Lady Bird Johnson Wildflower Center - The University of Texas at Austin information

 Native Plant Database

Iris missouriensis

Rocky Mountain iris, Western blue flag

Iridaceae (Iris Family)

Iris missouriensis (Rocky mountain iris)
Smith, R.W.
Rocky Mountain iris is slender-stemmed and 1-2 ft. high. One to four flowers occur per stem. They are pale to dark, lilac-purple and haves yellow bases. The grayish-green leaves are relatively broad. Large, delicate, pale blue or blue-violet flowers, often with purple veins, bloom at the top of stout, leafless (or with 1 short leaf) stalks that grow from dense clumps of flexible, tough, sword-shaped leaves.

The only native species east of the Cascade Mountains and the Sierra Nevada, it often forms dense, large patches in low spots in pastures, where the tough leaves are avoided by cattle.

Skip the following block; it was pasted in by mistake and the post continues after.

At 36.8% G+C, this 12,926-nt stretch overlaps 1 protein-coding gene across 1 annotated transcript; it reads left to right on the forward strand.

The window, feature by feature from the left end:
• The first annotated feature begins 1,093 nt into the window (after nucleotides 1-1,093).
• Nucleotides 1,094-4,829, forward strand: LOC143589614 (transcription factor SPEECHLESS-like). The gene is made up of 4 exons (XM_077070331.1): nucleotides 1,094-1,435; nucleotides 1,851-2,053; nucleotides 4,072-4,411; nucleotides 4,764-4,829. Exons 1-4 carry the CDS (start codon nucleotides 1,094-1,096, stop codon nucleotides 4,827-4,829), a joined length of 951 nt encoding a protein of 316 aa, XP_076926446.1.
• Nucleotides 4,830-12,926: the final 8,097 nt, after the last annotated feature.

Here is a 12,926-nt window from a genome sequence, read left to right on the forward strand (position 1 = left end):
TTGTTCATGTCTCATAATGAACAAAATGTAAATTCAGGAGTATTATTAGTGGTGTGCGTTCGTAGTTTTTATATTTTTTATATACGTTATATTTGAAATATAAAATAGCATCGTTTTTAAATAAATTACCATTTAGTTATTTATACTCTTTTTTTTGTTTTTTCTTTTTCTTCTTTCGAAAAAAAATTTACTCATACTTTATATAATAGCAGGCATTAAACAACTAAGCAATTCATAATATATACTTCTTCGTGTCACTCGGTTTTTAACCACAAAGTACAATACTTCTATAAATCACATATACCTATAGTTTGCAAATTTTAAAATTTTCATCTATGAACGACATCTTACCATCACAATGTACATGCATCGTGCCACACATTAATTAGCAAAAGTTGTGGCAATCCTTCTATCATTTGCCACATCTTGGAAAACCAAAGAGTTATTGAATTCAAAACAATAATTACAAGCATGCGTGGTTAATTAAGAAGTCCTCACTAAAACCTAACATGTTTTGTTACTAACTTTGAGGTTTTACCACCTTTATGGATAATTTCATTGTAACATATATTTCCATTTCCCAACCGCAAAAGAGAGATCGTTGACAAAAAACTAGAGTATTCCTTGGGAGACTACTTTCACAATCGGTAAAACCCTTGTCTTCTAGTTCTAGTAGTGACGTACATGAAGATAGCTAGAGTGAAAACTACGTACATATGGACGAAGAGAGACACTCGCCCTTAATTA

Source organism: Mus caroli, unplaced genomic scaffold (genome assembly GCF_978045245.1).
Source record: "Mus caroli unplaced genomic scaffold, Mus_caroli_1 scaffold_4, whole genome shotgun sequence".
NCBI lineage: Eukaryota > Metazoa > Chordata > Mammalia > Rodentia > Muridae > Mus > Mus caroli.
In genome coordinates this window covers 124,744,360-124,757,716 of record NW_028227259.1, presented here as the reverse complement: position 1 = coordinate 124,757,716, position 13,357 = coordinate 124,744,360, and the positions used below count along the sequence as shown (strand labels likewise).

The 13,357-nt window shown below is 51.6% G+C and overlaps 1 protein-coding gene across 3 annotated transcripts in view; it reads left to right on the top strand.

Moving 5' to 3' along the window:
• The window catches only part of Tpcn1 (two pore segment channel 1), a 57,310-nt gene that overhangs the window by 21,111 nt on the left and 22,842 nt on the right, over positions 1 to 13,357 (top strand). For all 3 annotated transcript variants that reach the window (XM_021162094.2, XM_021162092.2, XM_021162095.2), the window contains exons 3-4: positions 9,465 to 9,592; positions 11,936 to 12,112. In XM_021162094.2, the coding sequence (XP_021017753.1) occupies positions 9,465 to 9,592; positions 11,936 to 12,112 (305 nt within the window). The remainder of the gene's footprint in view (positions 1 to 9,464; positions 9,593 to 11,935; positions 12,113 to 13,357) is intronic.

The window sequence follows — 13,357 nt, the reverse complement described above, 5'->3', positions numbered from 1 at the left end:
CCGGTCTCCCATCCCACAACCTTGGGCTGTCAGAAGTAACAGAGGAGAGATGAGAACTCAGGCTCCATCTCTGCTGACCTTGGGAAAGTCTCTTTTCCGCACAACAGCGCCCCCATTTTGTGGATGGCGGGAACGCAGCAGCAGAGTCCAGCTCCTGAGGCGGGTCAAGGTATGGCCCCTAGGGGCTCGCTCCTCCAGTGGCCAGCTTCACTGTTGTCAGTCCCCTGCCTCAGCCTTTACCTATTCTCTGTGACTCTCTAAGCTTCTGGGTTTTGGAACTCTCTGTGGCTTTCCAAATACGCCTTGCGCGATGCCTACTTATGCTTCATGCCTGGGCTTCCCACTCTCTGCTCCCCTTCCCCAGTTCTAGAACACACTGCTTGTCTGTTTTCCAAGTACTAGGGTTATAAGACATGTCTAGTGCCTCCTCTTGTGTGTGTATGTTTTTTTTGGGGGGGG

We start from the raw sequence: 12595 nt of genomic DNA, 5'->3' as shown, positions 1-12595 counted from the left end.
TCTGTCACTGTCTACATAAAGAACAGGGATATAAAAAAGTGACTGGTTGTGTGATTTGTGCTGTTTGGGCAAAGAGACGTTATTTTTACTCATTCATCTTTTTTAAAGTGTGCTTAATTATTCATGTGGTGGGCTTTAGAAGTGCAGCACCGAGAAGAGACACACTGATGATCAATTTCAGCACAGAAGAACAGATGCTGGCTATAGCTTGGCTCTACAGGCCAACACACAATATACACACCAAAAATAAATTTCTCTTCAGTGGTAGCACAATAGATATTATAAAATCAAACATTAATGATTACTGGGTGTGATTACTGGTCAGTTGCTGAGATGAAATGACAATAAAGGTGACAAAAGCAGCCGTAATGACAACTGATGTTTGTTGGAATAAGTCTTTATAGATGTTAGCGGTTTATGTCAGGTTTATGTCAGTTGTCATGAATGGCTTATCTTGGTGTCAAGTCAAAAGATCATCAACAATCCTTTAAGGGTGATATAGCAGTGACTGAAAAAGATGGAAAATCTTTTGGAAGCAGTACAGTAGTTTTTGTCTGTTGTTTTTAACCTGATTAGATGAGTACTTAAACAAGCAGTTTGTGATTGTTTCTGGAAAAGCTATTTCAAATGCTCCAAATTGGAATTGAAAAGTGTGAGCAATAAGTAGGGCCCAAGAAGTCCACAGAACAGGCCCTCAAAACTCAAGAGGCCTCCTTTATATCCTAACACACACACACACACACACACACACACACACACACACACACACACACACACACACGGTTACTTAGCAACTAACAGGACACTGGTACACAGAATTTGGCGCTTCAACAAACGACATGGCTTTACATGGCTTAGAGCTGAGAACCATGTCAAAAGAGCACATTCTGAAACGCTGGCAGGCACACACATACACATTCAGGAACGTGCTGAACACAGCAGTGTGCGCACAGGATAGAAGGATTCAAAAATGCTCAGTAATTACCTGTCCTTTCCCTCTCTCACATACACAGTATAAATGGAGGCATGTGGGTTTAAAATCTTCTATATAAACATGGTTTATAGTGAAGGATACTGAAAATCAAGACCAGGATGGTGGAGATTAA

Image Gallery:

14 photo(s) available

Plant Characteristics

Duration: Perennial
Habit: Herb
Leaf: Green
Size Class: 1-3 ft.

Bloom Information

Bloom Color: Purple
Bloom Time: May , Jun


USA: AZ , CA , CO , ID , MN , MT , NE , NV , NM , ND , OR , SD , UT , WA , WY
Canada: AB , BC
Native Distribution: B.C. to s. CA (mostly e. of the Cascades), e. to the Dakotas, NM & Mex.
Native Habitat: Marshes; wet meadows; drier areas if moist until flowering time

Growing Conditions

Water Use: High
Light Requirement: Sun
Soil Moisture: Wet
CaCO3 Tolerance: High
Soil Description: Wet soils.
Conditions Comments: This iris spreads to form colonies. It needs to be divided regularly.


Use Wildlife: Hummingbirds
Warning: POISONOUS PARTS: Rhizomes (thickened roots) and rootstocks, fresh or dry. Minor skin irritation when touched, low toxicity if ingested. Symptoms include nausea, vomiting, abdominal pain, diarrhea, elevated temperature following ingestion; skin irritation upon contact with seeds, rootstock, or cell sap. Toxic Principle: Irisin, iridin, or irisine. (Poisonous Plants of N.C.)

Conspicuous Flowers: yes
Attracts: Hummingbirds

Last Update: 2015-03-17